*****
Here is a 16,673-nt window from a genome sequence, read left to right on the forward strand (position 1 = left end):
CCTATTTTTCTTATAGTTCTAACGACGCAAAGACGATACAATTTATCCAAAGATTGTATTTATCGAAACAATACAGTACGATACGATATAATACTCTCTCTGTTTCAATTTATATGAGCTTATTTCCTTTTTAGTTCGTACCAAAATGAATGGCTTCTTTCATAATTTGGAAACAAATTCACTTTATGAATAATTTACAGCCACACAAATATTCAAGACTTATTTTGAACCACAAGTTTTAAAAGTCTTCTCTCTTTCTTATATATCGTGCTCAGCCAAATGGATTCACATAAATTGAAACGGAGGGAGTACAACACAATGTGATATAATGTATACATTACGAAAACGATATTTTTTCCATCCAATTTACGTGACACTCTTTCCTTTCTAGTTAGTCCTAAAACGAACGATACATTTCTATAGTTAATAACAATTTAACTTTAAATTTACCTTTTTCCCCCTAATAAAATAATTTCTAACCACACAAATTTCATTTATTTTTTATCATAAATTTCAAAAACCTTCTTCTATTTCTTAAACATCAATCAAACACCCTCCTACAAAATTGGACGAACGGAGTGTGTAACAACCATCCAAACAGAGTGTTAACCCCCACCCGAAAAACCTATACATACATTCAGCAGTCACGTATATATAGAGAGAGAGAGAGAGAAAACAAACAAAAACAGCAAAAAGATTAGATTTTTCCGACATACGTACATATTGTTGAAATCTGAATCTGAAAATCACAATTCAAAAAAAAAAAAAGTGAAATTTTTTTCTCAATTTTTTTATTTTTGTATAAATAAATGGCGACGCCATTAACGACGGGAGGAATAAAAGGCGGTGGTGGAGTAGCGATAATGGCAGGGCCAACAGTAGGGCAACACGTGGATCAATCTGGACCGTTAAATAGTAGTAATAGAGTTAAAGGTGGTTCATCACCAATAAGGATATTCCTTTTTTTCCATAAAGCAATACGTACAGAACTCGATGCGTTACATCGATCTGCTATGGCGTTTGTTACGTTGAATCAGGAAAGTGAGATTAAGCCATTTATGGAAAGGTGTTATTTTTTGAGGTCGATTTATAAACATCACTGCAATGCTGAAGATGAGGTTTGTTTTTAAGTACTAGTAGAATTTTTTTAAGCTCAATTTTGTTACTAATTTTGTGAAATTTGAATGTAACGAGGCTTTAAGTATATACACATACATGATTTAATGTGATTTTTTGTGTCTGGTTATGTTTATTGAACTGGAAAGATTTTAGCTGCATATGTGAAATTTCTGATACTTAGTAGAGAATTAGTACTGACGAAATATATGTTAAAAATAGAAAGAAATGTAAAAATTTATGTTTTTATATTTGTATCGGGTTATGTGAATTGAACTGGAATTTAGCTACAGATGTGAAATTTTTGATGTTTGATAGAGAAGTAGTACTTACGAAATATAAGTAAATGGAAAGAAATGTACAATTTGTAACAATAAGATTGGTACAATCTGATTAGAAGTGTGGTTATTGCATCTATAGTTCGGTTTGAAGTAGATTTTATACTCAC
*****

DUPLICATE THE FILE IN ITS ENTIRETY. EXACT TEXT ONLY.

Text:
Here is a 16,673-nt window from a genome sequence, read left to right on the forward strand (position 1 = left end):
CCTATTTTTCTTATAGTTCTAACGACGCAAAGACGATACAATTTATCCAAAGATTGTATTTATCGAAACAATACAGTACGATACGATATAATACTCTCTCTGTTTCAATTTATATGAGCTTATTTCCTTTTTAGTTCGTACCAAAATGAATGGCTTCTTTCATAATTTGGAAACAAATTCACTTTATGAATAATTTACAGCCACACAAATATTCAAGACTTATTTTGAACCACAAGTTTTAAAAGTCTTCTCTCTTTCTTATATATCGTGCTCAGCCAAATGGATTCACATAAATTGAAACGGAGGGAGTACAACACAATGTGATATAATGTATACATTACGAAAACGATATTTTTTCCATCCAATTTACGTGACACTCTTTCCTTTCTAGTTAGTCCTAAAACGAACGATACATTTCTATAGTTAATAACAATTTAACTTTAAATTTACCTTTTTCCCCCTAATAAAATAATTTCTAACCACACAAATTTCATTTATTTTTTATCATAAATTTCAAAAACCTTCTTCTATTTCTTAAACATCAATCAAACACCCTCCTACAAAATTGGACGAACGGAGTGTGTAACAACCATCCAAACAGAGTGTTAACCCCCACCCGAAAAACCTATACATACATTCAGCAGTCACGTATATATAGAGAGAGAGAGAGAGAAAACAAACAAAAACAGCAAAAAGATTAGATTTTTCCGACATACGTACATATTGTTGAAATCTGAATCTGAAAATCACAATTCAAAAAAAAAAAAAGTGAAATTTTTTTCTCAATTTTTTTATTTTTGTATAAATAAATGGCGACGCCATTAACGACGGGAGGAATAAAAGGCGGTGGTGGAGTAGCGATAATGGCAGGGCCAACAGTAGGGCAACACGTGGATCAATCTGGACCGTTAAATAGTAGTAATAGAGTTAAAGGTGGTTCATCACCAATAAGGATATTCCTTTTTTTCCATAAAGCAATACGTACAGAACTCGATGCGTTACATCGATCTGCTATGGCGTTTGTTACGTTGAATCAGGAAAGTGAGATTAAGCCATTTATGGAAAGGTGTTATTTTTTGAGGTCGATTTATAAACATCACTGCAATGCTGAAGATGAGGTTTGTTTTTAAGTACTAGTAGAATTTTTTTAAGCTCAATTTTGTTACTAATTTTGTGAAATTTGAATGTAACGAGGCTTTAAGTATATACACATACATGATTTAATGTGATTTTTTGTGTCTGGTTATGTTTATTGAACTGGAAAGATTTTAGCTGCATATGTGAAATTTCTGATACTTAGTAGAGAATTAGTACTGACGAAATATATGTTAAAAATAGAAAGAAATGTAAAAATTTATGTTTTTATATTTGTATCGGGTTATGTGAATTGAACTGGAATTTAGCTACAGATGTGAAATTTTTGATGTTTGATAGAGAAGTAGTACTTACGAAATATAAGTAAATGGAAAGAAATGTACAATTTGTAACAATAAGATTGGTACAATCTGATTAGAAGTGTGGTTATTGCATCTATAGTTCGGTTTGAAGTAGATTTTATACTCAC